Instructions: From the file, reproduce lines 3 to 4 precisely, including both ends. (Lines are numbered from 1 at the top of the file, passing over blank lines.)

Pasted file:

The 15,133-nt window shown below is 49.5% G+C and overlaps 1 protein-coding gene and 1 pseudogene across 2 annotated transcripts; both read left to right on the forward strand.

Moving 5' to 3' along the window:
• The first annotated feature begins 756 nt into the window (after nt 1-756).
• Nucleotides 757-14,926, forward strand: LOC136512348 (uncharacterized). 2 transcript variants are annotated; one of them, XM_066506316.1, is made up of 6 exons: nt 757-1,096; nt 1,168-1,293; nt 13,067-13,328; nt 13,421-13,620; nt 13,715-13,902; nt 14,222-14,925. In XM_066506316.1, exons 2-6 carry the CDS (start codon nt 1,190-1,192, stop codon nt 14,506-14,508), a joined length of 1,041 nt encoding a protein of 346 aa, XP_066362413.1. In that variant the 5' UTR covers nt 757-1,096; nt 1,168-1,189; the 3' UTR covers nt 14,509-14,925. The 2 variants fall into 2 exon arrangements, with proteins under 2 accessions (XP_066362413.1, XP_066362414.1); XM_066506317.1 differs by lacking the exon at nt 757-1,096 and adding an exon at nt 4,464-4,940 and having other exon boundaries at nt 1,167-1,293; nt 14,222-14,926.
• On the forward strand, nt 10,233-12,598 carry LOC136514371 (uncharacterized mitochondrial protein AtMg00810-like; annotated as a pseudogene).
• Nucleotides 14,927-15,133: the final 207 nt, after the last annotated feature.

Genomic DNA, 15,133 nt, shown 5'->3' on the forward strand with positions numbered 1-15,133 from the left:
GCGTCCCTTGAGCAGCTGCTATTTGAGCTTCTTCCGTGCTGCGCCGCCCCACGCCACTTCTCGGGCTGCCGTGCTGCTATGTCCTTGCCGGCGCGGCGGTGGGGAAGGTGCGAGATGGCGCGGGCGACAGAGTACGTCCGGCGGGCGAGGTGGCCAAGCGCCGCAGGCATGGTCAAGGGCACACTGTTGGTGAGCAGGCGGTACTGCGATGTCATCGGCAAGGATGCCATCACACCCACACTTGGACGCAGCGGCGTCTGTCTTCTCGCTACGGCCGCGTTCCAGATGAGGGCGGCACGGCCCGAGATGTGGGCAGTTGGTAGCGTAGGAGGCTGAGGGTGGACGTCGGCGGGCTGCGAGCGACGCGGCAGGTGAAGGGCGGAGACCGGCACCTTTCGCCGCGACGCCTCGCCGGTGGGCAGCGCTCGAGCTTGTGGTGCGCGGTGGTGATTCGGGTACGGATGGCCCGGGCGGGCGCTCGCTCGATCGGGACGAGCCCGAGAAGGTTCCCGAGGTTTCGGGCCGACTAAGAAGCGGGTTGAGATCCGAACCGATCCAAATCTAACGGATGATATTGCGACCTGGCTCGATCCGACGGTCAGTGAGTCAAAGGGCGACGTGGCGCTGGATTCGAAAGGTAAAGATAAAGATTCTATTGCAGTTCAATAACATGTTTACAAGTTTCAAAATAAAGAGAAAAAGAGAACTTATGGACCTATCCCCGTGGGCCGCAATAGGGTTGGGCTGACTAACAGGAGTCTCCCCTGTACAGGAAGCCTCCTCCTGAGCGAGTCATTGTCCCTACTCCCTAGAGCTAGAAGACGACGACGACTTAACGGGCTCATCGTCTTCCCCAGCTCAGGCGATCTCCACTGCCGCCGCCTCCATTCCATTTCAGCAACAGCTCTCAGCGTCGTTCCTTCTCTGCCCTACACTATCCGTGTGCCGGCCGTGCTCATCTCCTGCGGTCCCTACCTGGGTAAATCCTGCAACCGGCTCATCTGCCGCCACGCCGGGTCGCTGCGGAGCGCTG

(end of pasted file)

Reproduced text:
• The first annotated feature begins 756 nt into the window (after nt 1-756).
• Nucleotides 757-14,926, forward strand: LOC136512348 (uncharacterized). 2 transcript variants are annotated; one of them, XM_066506316.1, is made up of 6 exons: nt 757-1,096; nt 1,168-1,293; nt 13,067-13,328; nt 13,421-13,620; nt 13,715-13,902; nt 14,222-14,925. In XM_066506316.1, exons 2-6 carry the CDS (start codon nt 1,190-1,192, stop codon nt 14,506-14,508), a joined length of 1,041 nt encoding a protein of 346 aa, XP_066362413.1. In that variant the 5' UTR covers nt 757-1,096; nt 1,168-1,189; the 3' UTR covers nt 14,509-14,925. The 2 variants fall into 2 exon arrangements, with proteins under 2 accessions (XP_066362413.1, XP_066362414.1); XM_066506317.1 differs by lacking the exon at nt 757-1,096 and adding an exon at nt 4,464-4,940 and having other exon boundaries at nt 1,167-1,293; nt 14,222-14,926.